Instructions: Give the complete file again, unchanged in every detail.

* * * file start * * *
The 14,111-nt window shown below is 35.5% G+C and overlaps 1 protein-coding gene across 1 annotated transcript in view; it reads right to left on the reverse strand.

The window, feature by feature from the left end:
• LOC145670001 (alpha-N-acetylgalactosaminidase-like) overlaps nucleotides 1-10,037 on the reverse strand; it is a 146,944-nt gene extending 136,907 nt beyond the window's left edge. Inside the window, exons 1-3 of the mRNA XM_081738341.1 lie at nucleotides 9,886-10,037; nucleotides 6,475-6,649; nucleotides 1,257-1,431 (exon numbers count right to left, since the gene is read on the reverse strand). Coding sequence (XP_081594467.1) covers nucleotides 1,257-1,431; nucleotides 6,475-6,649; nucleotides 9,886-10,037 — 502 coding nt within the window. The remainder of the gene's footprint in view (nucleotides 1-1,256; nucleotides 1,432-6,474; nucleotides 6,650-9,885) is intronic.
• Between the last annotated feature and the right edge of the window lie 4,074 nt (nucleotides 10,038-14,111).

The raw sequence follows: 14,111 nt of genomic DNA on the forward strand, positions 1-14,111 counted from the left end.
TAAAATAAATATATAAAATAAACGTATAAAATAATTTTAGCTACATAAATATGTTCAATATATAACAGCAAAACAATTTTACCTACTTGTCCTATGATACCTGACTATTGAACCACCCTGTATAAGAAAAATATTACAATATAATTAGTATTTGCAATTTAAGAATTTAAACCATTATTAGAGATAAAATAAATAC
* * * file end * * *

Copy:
The 14,111-nt window shown below is 35.5% G+C and overlaps 1 protein-coding gene across 1 annotated transcript in view; it reads right to left on the reverse strand.

The window, feature by feature from the left end:
• LOC145670001 (alpha-N-acetylgalactosaminidase-like) overlaps nucleotides 1-10,037 on the reverse strand; it is a 146,944-nt gene extending 136,907 nt beyond the window's left edge. Inside the window, exons 1-3 of the mRNA XM_081738341.1 lie at nucleotides 9,886-10,037; nucleotides 6,475-6,649; nucleotides 1,257-1,431 (exon numbers count right to left, since the gene is read on the reverse strand). Coding sequence (XP_081594467.1) covers nucleotides 1,257-1,431; nucleotides 6,475-6,649; nucleotides 9,886-10,037 — 502 coding nt within the window. The remainder of the gene's footprint in view (nucleotides 1-1,256; nucleotides 1,432-6,474; nucleotides 6,650-9,885) is intronic.
• Between the last annotated feature and the right edge of the window lie 4,074 nt (nucleotides 10,038-14,111).

The raw sequence follows: 14,111 nt of genomic DNA on the forward strand, positions 1-14,111 counted from the left end.
TAAAATAAATATATAAAATAAACGTATAAAATAATTTTAGCTACATAAATATGTTCAATATATAACAGCAAAACAATTTTACCTACTTGTCCTATGATACCTGACTATTGAACCACCCTGTATAAGAAAAATATTACAATATAATTAGTATTTGCAATTTAAGAATTTAAACCATTATTAGAGATAAAATAAATAC